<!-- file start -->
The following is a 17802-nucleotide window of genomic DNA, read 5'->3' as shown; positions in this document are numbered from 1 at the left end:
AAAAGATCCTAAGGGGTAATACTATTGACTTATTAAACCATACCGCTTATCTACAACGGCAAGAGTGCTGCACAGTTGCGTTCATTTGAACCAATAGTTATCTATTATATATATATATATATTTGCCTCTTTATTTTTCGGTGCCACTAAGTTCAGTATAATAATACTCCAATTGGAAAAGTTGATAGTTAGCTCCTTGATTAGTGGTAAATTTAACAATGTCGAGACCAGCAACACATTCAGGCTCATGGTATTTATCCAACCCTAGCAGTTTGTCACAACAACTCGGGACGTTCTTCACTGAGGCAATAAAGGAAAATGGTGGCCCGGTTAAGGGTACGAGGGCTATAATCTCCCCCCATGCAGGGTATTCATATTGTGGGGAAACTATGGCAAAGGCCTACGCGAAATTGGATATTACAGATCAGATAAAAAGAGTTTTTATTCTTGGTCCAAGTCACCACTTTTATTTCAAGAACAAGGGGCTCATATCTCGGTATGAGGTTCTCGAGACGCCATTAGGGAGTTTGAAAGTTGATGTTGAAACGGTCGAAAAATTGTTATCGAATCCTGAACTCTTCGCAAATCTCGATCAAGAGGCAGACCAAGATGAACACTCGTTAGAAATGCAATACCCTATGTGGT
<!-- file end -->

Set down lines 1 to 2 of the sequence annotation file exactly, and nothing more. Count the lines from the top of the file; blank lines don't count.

The following is a 17802-nucleotide window of genomic DNA, read 5'->3' as shown; positions in this document are numbered from 1 at the left end:
AAAAGATCCTAAGGGGTAATACTATTGACTTATTAAACCATACCGCTTATCTACAACGGCAAGAGTGCTGCACAGTTGCGTTCATTTGAACCAATAGTTATCTATTATATATATATATATATTTGCCTCTTTATTTTTCGGTGCCACTAAGTTCAGTATAATAATACTCCAATTGGAAAAGTTGATAGTTAGCTCCTTGATTAGTGGTAAATTTAACAATGTCGAGACCAGCAACACATTCAGGCTCATGGTATTTATCCAACCCTAGCAGTTTGTCACAACAACTCGGGACGTTCTTCACTGAGGCAATAAAGGAAAATGGTGGCCCGGTTAAGGGTACGAGGGCTATAATCTCCCCCCATGCAGGGTATTCATATTGTGGGGAAACTATGGCAAAGGCCTACGCGAAATTGGATATTACAGATCAGATAAAAAGAGTTTTTATTCTTGGTCCAAGTCACCACTTTTATTTCAAGAACAAGGGGCTCATATCTCGGTATGAGGTTCTCGAGACGCCATTAGGGAGTTTGAAAGTTGATGTTGAAACGGTCGAAAAATTGTTATCGAATCCTGAACTCTTCGCAAATCTCGATCAAGAGGCAGACCAAGATGAACACTCGTTAGAAATGCAATACCCTATGTGGT